OVERNIGHT HEALTHCARE: Cantor makes no mention of O-Care alternative

Outgoing House Majority Leader Eric CantorEric CantorTrump allies warn: No compromise on immigration Chamber of Commerce overhauls lobbying operation Laura Ingraham under consideration for White House press secretary MORE (R-Va.) made no mention of an ObamaCare replacement bill on Wednesday in another sign that the House may not pass an alternative before the August recess.

At a Capitol Hill press conference, Cantor failed to bring up future plans for healthcare as he discussed his legislative priorities for the next seven weeks, before he steps down as majority leader on July 31.

Passage of an ObamaCare alternative plan was already seen as unlikely despite numerous GOP promises to "repeal and replace" the healthcare law. A busy floor schedule and an imminent leadership transition further complicate the possibility.

Other Republicans are wary of the political risks of passing a replacement bill and giving Democrats a target for criticism.

DRUGMAKERS VS. INSURERS: The most powerful drug and insurance lobby groups continued their heated fight over rising healthcare costs with each side blaming the other.

The Pharmaceutical Research and Manufacturers of America joined patient advocacy groups Wednesday to release a new report that says patients with chronic diseases are being discriminated against.

The report from Avalere Health found many insurance plans available through the federal and state marketplaces were requiring higher co-payments for drugs to treat diseases such as HIV/AIDS and cancer, putting a higher burden on patients.

The groups say this violates the nondiscrimination provisions of the Affordable Care Act and urged the Department of Health and Human Services to release guidance specifically banning the practice.

But insurers didn’t take the accusation lying down.

Responding to PhRMA, America’s Health Insurance Plans said the blame lies with rising prices of specialty drugs.

Brendan Buck, AHIP spokesperson and former aide to Speaker John BoehnerJohn BoehnerBoehner compares Trump to Teddy Roosevelt Boehner: 'Thank God' I wasn't in the middle of election Ryan delays committee assignments until 2017 MORE (R-Ohio), said drugmakers are trying to deflect the issue of increasing healthcare costs by blaming everything but drug prices.

“Drugmakers have no straight-face explanation to justify the increasingly astronomical prices they have been charging for their medications,” he said. “That’s why they want to talk about anything – ANYTHING – other than the prices they are charging.”

BARE-BONES COVERAGE: AHIP also urged lawmakers Wednesday to widen the availability of cheap, bare-bones coverage under ObamaCare that they say could entice more consumers to enter the marketplaces.

AHIP said that creating a cheaper tier of coverage, also known as “catastrophic plans,” on the exchanges that is available to everyone would "further the public policy goal of affordability."

Under the group's proposal, the Affordable Care Act would allow consumers to purchase a health plan with an actuarial value slightly lower than the current lowest "bronze" tier of coverage.

The policies would comply with other rules under ObamaCare, such as the minimum benefit standards and the requirement for free preventive care, but would likely be cheaper than the exchanges' current options.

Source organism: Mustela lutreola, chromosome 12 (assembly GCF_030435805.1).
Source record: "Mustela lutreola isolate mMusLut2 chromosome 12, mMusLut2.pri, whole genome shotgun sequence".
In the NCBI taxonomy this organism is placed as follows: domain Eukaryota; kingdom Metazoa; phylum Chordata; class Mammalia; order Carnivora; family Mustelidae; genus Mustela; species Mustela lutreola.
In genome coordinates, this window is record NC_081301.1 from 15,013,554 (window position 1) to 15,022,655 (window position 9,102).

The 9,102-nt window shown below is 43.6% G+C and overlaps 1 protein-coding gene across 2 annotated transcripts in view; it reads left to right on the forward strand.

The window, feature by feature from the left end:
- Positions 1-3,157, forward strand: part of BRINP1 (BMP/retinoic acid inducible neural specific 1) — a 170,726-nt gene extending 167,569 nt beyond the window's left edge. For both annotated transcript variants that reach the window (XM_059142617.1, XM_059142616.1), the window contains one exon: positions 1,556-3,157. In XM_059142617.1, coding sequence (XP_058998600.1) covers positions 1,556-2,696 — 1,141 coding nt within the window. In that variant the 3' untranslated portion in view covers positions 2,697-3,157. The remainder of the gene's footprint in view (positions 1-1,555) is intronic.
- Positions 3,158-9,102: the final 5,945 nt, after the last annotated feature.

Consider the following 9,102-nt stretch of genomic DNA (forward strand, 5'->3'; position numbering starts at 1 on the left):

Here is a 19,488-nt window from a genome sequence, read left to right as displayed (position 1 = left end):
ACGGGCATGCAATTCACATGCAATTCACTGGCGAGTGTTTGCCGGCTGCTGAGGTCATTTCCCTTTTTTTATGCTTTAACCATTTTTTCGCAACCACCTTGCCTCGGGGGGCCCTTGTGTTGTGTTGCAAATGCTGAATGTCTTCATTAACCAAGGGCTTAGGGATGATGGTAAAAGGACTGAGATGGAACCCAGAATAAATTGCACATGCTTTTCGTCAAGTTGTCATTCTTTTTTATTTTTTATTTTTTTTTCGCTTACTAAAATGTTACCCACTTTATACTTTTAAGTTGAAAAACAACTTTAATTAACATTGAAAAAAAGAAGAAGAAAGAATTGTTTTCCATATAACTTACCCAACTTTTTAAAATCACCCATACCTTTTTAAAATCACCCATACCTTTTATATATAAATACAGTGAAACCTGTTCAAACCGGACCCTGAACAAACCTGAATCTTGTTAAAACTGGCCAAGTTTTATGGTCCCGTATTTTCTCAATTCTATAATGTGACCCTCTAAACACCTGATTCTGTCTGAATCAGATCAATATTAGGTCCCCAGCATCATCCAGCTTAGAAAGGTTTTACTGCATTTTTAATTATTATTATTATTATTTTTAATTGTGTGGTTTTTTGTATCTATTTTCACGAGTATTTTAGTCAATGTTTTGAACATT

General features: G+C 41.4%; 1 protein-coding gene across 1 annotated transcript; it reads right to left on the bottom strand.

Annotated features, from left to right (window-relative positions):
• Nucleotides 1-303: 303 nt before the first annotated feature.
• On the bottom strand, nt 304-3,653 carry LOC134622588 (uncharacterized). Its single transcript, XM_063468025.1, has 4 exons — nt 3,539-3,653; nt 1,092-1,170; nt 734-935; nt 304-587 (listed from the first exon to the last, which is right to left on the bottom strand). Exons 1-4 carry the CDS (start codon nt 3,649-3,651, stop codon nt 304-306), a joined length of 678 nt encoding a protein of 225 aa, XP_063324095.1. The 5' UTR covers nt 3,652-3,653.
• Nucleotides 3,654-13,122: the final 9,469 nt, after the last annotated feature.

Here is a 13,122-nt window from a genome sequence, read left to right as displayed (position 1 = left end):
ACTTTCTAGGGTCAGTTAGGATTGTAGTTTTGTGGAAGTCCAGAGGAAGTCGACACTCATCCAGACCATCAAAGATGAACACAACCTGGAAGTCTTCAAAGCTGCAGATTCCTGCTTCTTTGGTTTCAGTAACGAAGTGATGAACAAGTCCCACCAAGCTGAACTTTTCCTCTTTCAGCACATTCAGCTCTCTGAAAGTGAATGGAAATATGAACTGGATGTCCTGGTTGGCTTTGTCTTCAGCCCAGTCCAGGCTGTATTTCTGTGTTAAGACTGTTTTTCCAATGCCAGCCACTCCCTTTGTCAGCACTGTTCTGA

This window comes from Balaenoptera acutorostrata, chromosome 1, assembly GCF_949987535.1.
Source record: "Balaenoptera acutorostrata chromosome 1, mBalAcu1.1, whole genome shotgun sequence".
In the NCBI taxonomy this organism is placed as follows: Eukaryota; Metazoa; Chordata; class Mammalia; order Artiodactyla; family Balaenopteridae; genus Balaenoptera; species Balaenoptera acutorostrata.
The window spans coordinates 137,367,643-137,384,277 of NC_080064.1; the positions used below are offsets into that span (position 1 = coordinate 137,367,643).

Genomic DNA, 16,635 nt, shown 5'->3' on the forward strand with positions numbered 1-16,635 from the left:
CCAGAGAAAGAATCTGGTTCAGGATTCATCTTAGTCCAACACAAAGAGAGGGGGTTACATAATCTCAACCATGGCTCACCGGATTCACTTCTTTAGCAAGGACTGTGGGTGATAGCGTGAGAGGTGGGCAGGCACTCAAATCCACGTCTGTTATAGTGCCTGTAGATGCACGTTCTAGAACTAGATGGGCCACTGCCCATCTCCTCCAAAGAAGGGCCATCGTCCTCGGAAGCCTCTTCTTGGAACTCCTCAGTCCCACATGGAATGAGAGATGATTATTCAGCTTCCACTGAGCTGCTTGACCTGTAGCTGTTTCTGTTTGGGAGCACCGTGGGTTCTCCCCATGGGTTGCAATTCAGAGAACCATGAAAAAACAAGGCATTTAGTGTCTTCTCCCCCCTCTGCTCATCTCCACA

PAYING FOR RISK CORRIDOR: Republican lawmakers are questioning new Health and Human Services (HHS) Secretary Sylvia BurwellSylvia Mathews BurwellObamaCare demonstrates dangers of government interference FDA’s hostility blocks Zika-prevention technology HHS projects 13.8M ObamaCare signups for 2017 MORE’s authority to help some insurers cover the costs of risky consumers.

Rep. Fred Upton (R-Mich) and Sen. Jeff SessionsJeff Sessions House passes water bill with Flint aid, drought relief Liberal Dems: Trump filling Cabinet with 'stooges' Poll: Most say Trump will change DC MORE (R-Ala.) wrote to Burwell on her second day in office, stating that while she has the authority to operate the risk corridor program under the Affordable Care Act, there is no provision stating where she can pull the funding from.

The administration’s fiscal year 2015 budget states funding for the program would come from the Centers for Medicare and Medicaid Services (CMS), but Upton and Sessions say that is illegal, citing opinions from the Congressional Research Service (CRS) and the Government Accountability Office (GAO).

Instead, they said, Congress would have to authorize any transfer of funds from CMS budget before insurers could be paid.

BILL TO EXTEND CHIP: Sen. Jay RockefellerJay RockefellerLobbying world Overnight Tech: Senators place holds on FCC commissioner Overnight Tech: Senate panel to vote on Dem FCC commissioner MORE (D-W.Va.) introduced legislation Wednesday that would fund the Children's Health Insurance Program through 2019. While the program is currently authorized through that year, its budget is set to expire next September.

Rockefeller, who helped craft the program in 1997, praised CHIP for helping reduce the number of uninsured children. Advocates for children praised the legislation and vowed to help move it through the process.

In addition to extending funds, Rockefeller's bill provides incentives for states to expand CHIP coverage and offer improved dental care for kids.

QUALITY OVER QUANTITY: A new report by McKesson Research, finds the healthcare system is rapidly moving from a volume-based model to a value-based model.

This means payers and hospitals are putting more emphasis on reimbursements based on quality over quantity of care. More than two-thirds of reimbursements are expected to be based on value measurements in five years, up from just one third today according to the report.


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